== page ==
Mother of all sharks stuns Florida: ‘You never want to see an animal this big’

0
22


It was a Jaws-dropping sight.

Florida beach-goers were shocked after stumbling upon a 11-foot, 500-pound female hammerhead that had washed ashore in Southeast Florida. Footage of the fishy flotsam is currently going viral online.

“This is a pretty rare event,” Hannah Medd, founder of the American Shark Conservancy, told CNN Of the macabre sighting, which occurred April 6 on Pompano Beach. “We get a call for maybe one to four a year that have washed back up.”

The colossal corpse belonged to a pregnant great hammerhead shark, the largest of all hammerhead species, capable of attaining a maximum size of 20 feet long and 991 pounds. A construction crew subsequently deployed a tractor to haul the creature off the beach as a crowd gathered to watch, Local 10 News reported.

The beast measured 11 feet long and weighed 500 pounds.
The beast measured 11 feet long and weighed 500 pounds.
WPLG

While many bystanders were amazed at the awe-inspiring animal, others thought it’s death was quite sad given that the shark’s size and gender.

“You never want to see an animal this big laying on the beach,” lamented Pompano Beach resident Kevin Nosal. “It’s a female, so it’s always sad when a female passes.”

“You never want to see an animal this big laying on the beach,” lamented Pompano Beach resident Kevin Nosal.
“You never want to see an animal this big laying on the beach,” lamented Pompano Beach resident Kevin Nosal.
WPLG

Hannah Medd, whose team was subsequently called in to take samples, revealed that the beached creature was pregnant and weighed approximately 500 big ones.

During their inspection, the ASH found a hook in the hammerhead’s mouth. This suggested that it may have been caught and released by an angler, whereupon it subsequently succumbed to shock and washed ashore.

“There is some fishing line in her gills, and from earlier pictures, there was a large hook in the side of her mouth, which indicates she was probably involved in fishing,” Medd told Local 10 News. “It [the death] may have to do with post-release mortality, which means the species in particular gets a little stressed out when it’s caught, it fights really hard.”

“This is a pretty rare event,” said Hannah Medd, founder of the American Shark Conservancy.
“This is a pretty rare event,” said Hannah Medd, founder of the American Shark Conservancy.
WPLG
The hammerhead likely perished due to stress after being caught and released by anglers.
The hammerhead likely perished due to stress after being caught and released by anglers.
WPLG

Catch and release is currently legal in the state of Florida, and is often viewed as a humane alternative to keeping the fish. However, studies have shown that C&R often results in the same fatal outcome as catch-and-kill — even if the angler practices proper technique while releasing the quarry.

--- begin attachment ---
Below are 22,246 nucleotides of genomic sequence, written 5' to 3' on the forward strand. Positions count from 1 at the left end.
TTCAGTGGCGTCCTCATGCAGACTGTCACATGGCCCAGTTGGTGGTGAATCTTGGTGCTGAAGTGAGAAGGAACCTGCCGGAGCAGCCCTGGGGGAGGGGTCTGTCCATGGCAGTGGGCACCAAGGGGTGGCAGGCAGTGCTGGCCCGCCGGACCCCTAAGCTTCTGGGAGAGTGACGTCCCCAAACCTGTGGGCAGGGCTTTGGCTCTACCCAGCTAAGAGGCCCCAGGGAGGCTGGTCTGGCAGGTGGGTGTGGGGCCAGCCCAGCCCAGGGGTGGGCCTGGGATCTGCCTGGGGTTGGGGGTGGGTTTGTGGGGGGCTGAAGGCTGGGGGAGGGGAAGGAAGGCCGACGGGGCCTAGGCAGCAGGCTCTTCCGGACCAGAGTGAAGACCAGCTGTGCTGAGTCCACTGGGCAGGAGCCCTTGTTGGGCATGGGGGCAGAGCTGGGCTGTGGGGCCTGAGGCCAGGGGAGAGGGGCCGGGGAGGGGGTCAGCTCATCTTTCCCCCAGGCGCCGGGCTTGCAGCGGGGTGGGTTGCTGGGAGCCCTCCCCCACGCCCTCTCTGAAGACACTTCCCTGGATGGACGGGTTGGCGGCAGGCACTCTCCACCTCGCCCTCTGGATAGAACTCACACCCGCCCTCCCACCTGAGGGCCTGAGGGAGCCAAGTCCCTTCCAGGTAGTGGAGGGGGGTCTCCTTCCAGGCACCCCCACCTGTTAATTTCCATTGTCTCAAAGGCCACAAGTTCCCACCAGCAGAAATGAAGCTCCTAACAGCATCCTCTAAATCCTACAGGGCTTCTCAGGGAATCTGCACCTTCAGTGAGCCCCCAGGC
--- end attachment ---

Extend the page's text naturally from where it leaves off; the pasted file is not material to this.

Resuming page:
In fact, great hammerhead sharks are listed as critically endangered, a decision that was inspired by, among other factors, the species’ vulnerability after being caught and released, The Independent reported. Despite their global scarcity the critters are common off the coast of Florida.

The American Shark Conservancy intends to use the beaching incident as a means to motivate anglers to employ safer catch and release techniques.

These included outfitting boats with stronger tackle, which would undoubtedly mitigate the exciting “fight time” while reeling in this coveted sport fish, according to Medd. However, it would also reduce the hammerhead’s stress and therefore the likelihood of injury and death.

In a similarly rare flotsam find in December, California beach-combers stumbled upon a ghoulish-looking football fish that looked straight out of a Tim Burton night terror.

Studies have shown that catch and release often results in the same fatal outcome as catch-and-kill -- even if the angler practices proper releasing techniques.
Studies have shown that catch and release often results in the same fatal outcome as catch-and-kill — even if the angler practices proper releasing techniques.
WPLG
The American Shark Conservancy urges anglers to employ stronger tackle to reduce the fight time and therefore mitigate the likelihood that the fish gets injured or killed.
The American Shark Conservancy urges anglers to employ stronger tackle to reduce the fight time and therefore mitigate the likelihood that the fish gets injured or killed.
WPLG

LEAVE A REPLY

Please enter your comment!
Please enter your name here